Feeding the bully monster

Girl with hands signaling to stop in black and whiteBecause I work with a population of teenage girls, the issue of bullying comes up frequently. Usually, bullying is seen as a one-directional behavior–someone is abusing and manipulating another person. However, I see bullying as an interaction. The fuel for this dynamic comes from the choices and behaviors of both parties, leading to the lopsided and damaging interpersonal transaction that defines bullying. Recognizing this duality is not blaming the victim, but rather empowering someone on the receiving end of bullying to fight back (without having to actually fight). One very powerful element of this interplay is when the bullied person unwittingly protects the bully. This phenomenon came to my awareness when I was talking with a 15-year old client named Sarah. She was telling me about the litany of cruel and nasty things that other girls who are supposedly ‘friends’ will say to her on a weekly basis. I could see the amount of pain, embarrassment and loss of confidence that she was suffering. Instead of whipping out the traditional assertiveness skills toolkit, I took the time to listen to her explain her experience, and a much more interesting and insidious dynamic emerged.
I asked Sarah what she does when her friends say nasty and insulting things to her.
“Well usually there is a crowd around us and I don’t want to make everyone feel uncomfortable by saying something confrontational. Plus I don’t want to make the person who said it seem like a bad person in front of everyone. My mom tells me that I need to grow thicker skin, so I am just going to work on doing that.”

“I guess if you had thick skin you could take all kinds of abuse” I replied sarcastically (yes, sarcasm is one of my favorite therapeutic interventions).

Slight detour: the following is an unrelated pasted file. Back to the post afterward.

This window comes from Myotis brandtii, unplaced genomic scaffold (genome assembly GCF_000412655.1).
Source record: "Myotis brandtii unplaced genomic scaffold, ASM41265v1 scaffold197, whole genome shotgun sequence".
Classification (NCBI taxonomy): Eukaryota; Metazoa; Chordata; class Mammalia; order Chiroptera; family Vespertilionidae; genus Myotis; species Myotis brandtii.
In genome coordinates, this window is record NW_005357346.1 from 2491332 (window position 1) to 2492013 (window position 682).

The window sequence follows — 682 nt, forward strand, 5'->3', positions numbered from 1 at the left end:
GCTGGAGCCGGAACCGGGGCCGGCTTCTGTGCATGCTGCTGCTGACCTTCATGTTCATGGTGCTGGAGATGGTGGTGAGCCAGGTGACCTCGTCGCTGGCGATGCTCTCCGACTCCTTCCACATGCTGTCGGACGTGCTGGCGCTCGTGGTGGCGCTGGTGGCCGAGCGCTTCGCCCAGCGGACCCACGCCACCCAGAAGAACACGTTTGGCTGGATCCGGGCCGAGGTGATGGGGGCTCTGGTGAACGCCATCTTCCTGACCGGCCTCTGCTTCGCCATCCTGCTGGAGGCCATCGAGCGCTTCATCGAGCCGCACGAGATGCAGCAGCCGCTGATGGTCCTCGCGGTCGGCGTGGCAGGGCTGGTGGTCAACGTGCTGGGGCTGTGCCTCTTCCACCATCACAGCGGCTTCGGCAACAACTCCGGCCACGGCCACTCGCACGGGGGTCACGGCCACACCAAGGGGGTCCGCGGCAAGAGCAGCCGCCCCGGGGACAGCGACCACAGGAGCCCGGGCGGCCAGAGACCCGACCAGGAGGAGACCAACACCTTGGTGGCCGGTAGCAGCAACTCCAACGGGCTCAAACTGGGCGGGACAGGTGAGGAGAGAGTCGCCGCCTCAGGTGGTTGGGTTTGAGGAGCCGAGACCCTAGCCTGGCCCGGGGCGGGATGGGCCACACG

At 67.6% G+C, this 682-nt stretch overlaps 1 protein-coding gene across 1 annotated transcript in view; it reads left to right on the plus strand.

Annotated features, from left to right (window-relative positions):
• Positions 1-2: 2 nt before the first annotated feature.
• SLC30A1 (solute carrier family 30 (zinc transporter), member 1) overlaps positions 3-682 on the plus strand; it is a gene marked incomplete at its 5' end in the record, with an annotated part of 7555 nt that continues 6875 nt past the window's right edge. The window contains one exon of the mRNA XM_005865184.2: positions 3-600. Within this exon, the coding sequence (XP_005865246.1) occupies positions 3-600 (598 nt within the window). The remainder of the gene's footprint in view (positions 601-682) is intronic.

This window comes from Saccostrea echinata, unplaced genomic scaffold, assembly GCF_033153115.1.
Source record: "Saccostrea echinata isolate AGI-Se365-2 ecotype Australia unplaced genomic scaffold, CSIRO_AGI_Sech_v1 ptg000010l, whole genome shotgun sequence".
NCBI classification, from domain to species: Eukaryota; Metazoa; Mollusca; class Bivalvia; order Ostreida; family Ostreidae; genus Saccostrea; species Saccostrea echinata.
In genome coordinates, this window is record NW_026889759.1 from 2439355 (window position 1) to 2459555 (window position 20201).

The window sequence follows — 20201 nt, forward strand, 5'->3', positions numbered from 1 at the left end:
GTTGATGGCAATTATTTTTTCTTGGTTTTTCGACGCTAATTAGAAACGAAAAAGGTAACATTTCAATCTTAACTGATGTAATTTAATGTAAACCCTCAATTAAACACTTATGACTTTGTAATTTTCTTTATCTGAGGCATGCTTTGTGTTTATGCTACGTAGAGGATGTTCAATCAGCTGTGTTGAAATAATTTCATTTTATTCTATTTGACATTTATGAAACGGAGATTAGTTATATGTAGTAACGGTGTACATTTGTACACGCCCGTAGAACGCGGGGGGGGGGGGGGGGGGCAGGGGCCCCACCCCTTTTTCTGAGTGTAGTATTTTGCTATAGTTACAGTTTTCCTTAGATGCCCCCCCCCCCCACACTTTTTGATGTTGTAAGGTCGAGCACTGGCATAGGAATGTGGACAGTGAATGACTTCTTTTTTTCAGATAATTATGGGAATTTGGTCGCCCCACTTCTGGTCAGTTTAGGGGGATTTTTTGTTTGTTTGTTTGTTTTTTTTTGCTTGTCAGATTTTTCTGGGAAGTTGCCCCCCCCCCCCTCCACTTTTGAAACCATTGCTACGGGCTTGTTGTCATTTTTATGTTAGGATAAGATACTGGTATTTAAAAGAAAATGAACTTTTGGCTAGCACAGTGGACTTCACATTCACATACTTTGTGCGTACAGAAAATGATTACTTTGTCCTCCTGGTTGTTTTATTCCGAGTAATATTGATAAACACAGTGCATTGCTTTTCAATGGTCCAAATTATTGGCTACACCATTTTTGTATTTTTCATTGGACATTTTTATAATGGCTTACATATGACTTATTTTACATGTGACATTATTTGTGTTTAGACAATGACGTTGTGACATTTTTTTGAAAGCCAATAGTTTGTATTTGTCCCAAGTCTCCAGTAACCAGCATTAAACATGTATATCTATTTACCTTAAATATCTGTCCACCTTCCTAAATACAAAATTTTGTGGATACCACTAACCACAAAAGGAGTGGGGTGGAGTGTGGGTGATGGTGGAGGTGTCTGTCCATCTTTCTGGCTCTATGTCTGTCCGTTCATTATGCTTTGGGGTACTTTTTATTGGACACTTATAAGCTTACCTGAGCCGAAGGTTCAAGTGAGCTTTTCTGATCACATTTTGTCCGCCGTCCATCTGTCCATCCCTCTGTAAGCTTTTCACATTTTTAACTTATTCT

“Most of the time I just end up laughing it off like it’s no big deal. It’s weird but I find myself apologizing to the person hurting me. I wonder why I do that. I don’t know, lately I have felt like maybe I don’t deserve to be treated better.” She starts to cry.

It kills me. “I think you deserve a lot better treatment from yourself.”

Sarah gives me a confused look

“So, remember when I said you believe everything you do? Maybe what you are doing in these situations is lowering your self-worth.”

Bristling a bit, she says “But I’m not the one saying bad things about myself, it’s them saying it.”

“For sure, but think about this: if you saw a close friend being bullied, would you laugh it off and tell your friend to apologize?”

“Of course not! I would stand up for them.”

“It would be awful not to. Yet you apologize and laugh it off when people are cruel to you. So, you are sending yourself the message that you are to blame for the cruelty and that the need to prevent any awkwardness in the crowd is more important than your emotional well-being. Without realizing it, you are protecting the very person who is abusing you. To your self-worth, this is devastating because you are throwing yourself under the bus so you can protect your bully from being called on her bullspit. Unfortunately, bullies feed on your power. They thrive on the apologies you give them, they like that you protect them from having to take accountability for how they treat you. You are rewarding your bully, which just causes the bullying behavior to escalate.”

“Wow, I never thought of it that way. It has never occurred to me that was what I was doing but it makes complete sense.”

“Of course it does, I’m a genius!”

She throws a pillow at me

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